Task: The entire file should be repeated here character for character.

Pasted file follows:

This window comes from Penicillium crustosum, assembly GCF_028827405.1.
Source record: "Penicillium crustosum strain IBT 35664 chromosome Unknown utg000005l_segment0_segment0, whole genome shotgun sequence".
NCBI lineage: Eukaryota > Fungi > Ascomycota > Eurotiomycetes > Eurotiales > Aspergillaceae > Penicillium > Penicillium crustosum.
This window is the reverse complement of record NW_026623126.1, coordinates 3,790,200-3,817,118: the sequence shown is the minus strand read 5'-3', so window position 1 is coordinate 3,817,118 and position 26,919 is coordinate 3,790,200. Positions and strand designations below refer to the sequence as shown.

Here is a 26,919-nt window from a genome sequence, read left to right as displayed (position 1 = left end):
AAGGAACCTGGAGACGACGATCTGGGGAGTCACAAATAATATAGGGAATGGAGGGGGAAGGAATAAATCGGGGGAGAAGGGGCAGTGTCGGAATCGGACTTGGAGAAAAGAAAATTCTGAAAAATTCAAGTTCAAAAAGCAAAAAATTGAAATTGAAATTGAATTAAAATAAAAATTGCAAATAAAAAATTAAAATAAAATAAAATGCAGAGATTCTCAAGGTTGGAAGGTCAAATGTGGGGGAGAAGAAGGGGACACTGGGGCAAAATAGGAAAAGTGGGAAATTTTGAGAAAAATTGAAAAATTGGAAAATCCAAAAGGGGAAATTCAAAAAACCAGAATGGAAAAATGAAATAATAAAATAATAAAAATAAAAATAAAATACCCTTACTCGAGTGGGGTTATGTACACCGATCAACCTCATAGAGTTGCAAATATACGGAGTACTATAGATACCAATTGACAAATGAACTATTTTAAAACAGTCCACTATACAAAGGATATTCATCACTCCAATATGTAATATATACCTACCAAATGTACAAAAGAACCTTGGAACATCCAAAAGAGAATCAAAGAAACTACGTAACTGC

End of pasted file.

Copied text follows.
This window comes from Penicillium crustosum, assembly GCF_028827405.1.
Source record: "Penicillium crustosum strain IBT 35664 chromosome Unknown utg000005l_segment0_segment0, whole genome shotgun sequence".
NCBI lineage: Eukaryota > Fungi > Ascomycota > Eurotiomycetes > Eurotiales > Aspergillaceae > Penicillium > Penicillium crustosum.
This window is the reverse complement of record NW_026623126.1, coordinates 3,790,200-3,817,118: the sequence shown is the minus strand read 5'-3', so window position 1 is coordinate 3,817,118 and position 26,919 is coordinate 3,790,200. Positions and strand designations below refer to the sequence as shown.

Here is a 26,919-nt window from a genome sequence, read left to right as displayed (position 1 = left end):
AAGGAACCTGGAGACGACGATCTGGGGAGTCACAAATAATATAGGGAATGGAGGGGGAAGGAATAAATCGGGGGAGAAGGGGCAGTGTCGGAATCGGACTTGGAGAAAAGAAAATTCTGAAAAATTCAAGTTCAAAAAGCAAAAAATTGAAATTGAAATTGAATTAAAATAAAAATTGCAAATAAAAAATTAAAATAAAATAAAATGCAGAGATTCTCAAGGTTGGAAGGTCAAATGTGGGGGAGAAGAAGGGGACACTGGGGCAAAATAGGAAAAGTGGGAAATTTTGAGAAAAATTGAAAAATTGGAAAATCCAAAAGGGGAAATTCAAAAAACCAGAATGGAAAAATGAAATAATAAAATAATAAAAATAAAAATAAAATACCCTTACTCGAGTGGGGTTATGTACACCGATCAACCTCATAGAGTTGCAAATATACGGAGTACTATAGATACCAATTGACAAATGAACTATTTTAAAACAGTCCACTATACAAAGGATATTCATCACTCCAATATGTAATATATACCTACCAAATGTACAAAAGAACCTTGGAACATCCAAAAGAGAATCAAAGAAACTACGTAACTGC